In Matthew 25 Jesus says, “I was in prison and you came to visit me.” His listeners respond: “But, Lord, when were you ever in prison and we visited you?” Jesus replied: “Truly I tell you, whatever you did for one of the least of these brothers and sisters of mine, you did for me.”
If we view this portion of Scripture in light of its context, we are constrained to note that Jesus was not simply telling a nice story to awaken us to various social justice initiatives. Though it is right and good for us to visit prisoners, feed the hungry, clothe the naked and care for the sick, Jesus’ teaching here serves to foreshadow what would soon transpire in his crucifixion. The end of the age was at hand and Jesus as prophet foretold a backwards kind of redemption. Let us see how his prophecy is fulfilled.
First of all, his story came true: no one visited him when he was in prison. He was charged, tried, beaten and killed as a criminal. Who rose up for him? No one.
And with whom are we found in the story? The accusers. Yes, we either press charges or stand by speechless when some injustice is occurring. In either case, we are guilty of condemning the innocent.
So, Jesus further prefigures the substitutionary nature of his atonement in two ways. He states that we will not demonstrate mercy towards him but if we learn to have mercy on others he will treat our acts as if we did have mercy on him. Just as Jesus represents us to the Father, so others represent him to us.
This means that we can find Jesus wherever we look: in the face of the homeless teen, in the bruises of the battered woman, and in the breath of the staggering drunk.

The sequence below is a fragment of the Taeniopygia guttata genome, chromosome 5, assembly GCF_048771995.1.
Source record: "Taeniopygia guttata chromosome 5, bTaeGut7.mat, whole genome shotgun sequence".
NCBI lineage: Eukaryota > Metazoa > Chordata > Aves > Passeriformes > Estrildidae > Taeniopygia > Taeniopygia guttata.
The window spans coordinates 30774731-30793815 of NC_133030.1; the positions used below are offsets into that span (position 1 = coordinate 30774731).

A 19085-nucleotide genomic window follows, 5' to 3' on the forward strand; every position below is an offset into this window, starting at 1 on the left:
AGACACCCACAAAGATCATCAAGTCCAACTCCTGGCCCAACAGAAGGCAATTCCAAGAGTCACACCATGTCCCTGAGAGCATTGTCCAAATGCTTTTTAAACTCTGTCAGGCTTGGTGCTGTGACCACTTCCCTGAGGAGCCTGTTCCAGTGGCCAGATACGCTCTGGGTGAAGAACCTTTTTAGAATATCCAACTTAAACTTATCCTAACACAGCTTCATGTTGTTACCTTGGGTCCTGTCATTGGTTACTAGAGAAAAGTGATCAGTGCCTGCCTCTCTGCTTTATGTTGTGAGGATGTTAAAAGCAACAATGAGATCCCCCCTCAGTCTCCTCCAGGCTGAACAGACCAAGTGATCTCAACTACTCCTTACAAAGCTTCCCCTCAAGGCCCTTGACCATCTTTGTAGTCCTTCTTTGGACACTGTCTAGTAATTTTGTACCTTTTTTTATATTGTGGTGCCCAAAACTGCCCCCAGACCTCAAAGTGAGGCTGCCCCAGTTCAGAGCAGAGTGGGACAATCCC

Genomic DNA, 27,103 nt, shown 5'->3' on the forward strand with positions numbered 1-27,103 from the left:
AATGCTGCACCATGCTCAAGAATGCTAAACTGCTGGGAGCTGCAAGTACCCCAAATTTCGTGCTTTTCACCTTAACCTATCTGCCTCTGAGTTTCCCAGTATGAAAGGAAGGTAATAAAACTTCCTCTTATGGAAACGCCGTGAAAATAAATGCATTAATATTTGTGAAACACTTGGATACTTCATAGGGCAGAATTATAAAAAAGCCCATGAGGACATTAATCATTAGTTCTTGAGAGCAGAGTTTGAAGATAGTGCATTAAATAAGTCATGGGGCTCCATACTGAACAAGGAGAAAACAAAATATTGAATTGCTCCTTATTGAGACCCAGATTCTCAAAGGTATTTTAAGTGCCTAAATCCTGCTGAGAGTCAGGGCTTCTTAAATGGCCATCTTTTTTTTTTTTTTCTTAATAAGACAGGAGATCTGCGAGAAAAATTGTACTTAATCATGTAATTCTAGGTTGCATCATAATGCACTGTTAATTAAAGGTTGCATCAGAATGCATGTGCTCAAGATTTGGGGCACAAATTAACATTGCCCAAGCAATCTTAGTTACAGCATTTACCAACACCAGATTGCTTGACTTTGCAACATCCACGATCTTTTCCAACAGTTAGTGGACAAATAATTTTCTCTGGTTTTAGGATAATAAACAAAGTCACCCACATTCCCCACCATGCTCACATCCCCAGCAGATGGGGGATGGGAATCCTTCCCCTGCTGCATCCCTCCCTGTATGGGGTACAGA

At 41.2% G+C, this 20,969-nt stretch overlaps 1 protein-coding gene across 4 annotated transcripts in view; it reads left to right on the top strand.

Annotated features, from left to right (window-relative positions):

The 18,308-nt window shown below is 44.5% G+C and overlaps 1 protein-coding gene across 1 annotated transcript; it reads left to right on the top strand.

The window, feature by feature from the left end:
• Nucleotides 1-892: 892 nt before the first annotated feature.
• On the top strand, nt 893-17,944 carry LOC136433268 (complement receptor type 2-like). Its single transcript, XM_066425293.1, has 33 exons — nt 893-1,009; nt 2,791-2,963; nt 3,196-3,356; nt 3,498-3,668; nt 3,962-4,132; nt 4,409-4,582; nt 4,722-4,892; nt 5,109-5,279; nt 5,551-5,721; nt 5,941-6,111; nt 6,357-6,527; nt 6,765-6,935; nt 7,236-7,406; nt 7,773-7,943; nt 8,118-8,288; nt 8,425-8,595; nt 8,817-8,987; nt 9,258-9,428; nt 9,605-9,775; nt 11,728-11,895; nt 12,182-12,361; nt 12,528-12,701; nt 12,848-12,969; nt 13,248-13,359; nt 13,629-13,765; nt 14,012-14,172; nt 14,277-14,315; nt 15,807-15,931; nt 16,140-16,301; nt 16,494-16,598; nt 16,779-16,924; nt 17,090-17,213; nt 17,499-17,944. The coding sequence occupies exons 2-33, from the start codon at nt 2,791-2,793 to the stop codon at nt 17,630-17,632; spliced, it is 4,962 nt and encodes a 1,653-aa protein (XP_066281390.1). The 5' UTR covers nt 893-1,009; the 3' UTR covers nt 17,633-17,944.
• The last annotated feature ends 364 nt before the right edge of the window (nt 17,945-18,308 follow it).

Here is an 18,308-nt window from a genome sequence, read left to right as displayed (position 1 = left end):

This is the most shocking development of all, especially when we consider that he was perfectly sinless and no one else is. Yes, it is true: in his life Jesus stood up for the innocent and oppressed—but in his death he stands up for the guilty and oppressive.
As far as I know this turn-around is unique to Christianity. Every religion, of course, teaches a righteousness that comes to the defense of the innocent but what other religion teaches us to defend the guilty—not merely the accused, mind you, but the truly guilty? Yet, this is precisely what Jesus did.
Let us be honest: we think this supremely unfair and unjust.
There are registered sex offenders that live in my neighborhood. There are gang members who hold women in slavery. There are drug lords who scheme to snare the young in addiction.
The scandal of Christianity is that Jesus came for murderers, thieves and perjurers as much as he came for their victims.
What’s more, his words in Matthew 25 prefigure not only his crucifixion but also his burial. Yes, Jesus suffered prison twice-over: in his burial he descended to the dead and visited those in their spiritual prison so he could liberate the captives. Observe the turn-around again: we neglect to visit him in his prison but he invades Hades to visit us in our prison. The one who suffered the deepest injustice turned the tables on The Accuser, Satan, to effect justice-by-mercy for the souls of people in every place and every time.
Again, he does not simply release the innocent. Today, because of his death and resurrection, he forgives the guilty and frees them from their prison. This hardly seems just to us!
I have a friend who became a Public Defender recently. Some Christians would scratch their heads at this, wondering how on earth she, as a Christian, could rise up in defense of those who are actually guilty. True, the innocent need a defender so they can avoid being victimized by unjust accusers, but what of the truly guilty?
In the book of I John, we catch a glimpse of Jesus as Public Defender. “My dear children, I write this to you so that you will not sin. But if anybody does sin, we have an advocate with the Father—Jesus Christ, the Righteous One. He is the atoning sacrifice for our sins, and not only for ours but also for the sins of the whole world.”
Mark the last sentence for we are quick to accept his forgiveness when we are the offenders, but slow to extend it when we are the victims. So, while some would raise their eyebrows wondering how my friend could defend, in good conscience, those who are guilty, I would assert that in many ways she’s the more Christlike among us.
Thank you Father for your Son, our Public Defender. Help us follow his example.